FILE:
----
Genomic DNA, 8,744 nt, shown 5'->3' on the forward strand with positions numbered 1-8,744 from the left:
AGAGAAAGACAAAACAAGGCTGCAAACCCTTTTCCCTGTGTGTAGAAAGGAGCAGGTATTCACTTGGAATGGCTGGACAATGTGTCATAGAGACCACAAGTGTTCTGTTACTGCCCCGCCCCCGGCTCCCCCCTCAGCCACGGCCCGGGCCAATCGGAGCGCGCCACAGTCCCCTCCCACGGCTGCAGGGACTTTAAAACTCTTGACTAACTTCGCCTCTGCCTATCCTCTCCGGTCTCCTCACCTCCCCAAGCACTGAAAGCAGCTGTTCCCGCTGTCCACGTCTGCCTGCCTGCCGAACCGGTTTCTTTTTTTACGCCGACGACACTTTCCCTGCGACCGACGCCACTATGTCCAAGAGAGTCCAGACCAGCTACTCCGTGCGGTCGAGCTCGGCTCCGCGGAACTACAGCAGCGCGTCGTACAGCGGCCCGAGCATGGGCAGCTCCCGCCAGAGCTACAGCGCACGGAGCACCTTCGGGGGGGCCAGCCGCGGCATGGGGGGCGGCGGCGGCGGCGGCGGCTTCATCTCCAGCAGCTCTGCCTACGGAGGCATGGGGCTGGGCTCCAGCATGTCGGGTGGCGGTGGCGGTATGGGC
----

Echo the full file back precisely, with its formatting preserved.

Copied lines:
Genomic DNA, 8,744 nt, shown 5'->3' on the forward strand with positions numbered 1-8,744 from the left:
AGAGAAAGACAAAACAAGGCTGCAAACCCTTTTCCCTGTGTGTAGAAAGGAGCAGGTATTCACTTGGAATGGCTGGACAATGTGTCATAGAGACCACAAGTGTTCTGTTACTGCCCCGCCCCCGGCTCCCCCCTCAGCCACGGCCCGGGCCAATCGGAGCGCGCCACAGTCCCCTCCCACGGCTGCAGGGACTTTAAAACTCTTGACTAACTTCGCCTCTGCCTATCCTCTCCGGTCTCCTCACCTCCCCAAGCACTGAAAGCAGCTGTTCCCGCTGTCCACGTCTGCCTGCCTGCCGAACCGGTTTCTTTTTTTACGCCGACGACACTTTCCCTGCGACCGACGCCACTATGTCCAAGAGAGTCCAGACCAGCTACTCCGTGCGGTCGAGCTCGGCTCCGCGGAACTACAGCAGCGCGTCGTACAGCGGCCCGAGCATGGGCAGCTCCCGCCAGAGCTACAGCGCACGGAGCACCTTCGGGGGGGCCAGCCGCGGCATGGGGGGCGGCGGCGGCGGCGGCGGCTTCATCTCCAGCAGCTCTGCCTACGGAGGCATGGGGCTGGGCTCCAGCATGTCGGGTGGCGGTGGCGGTATGGGC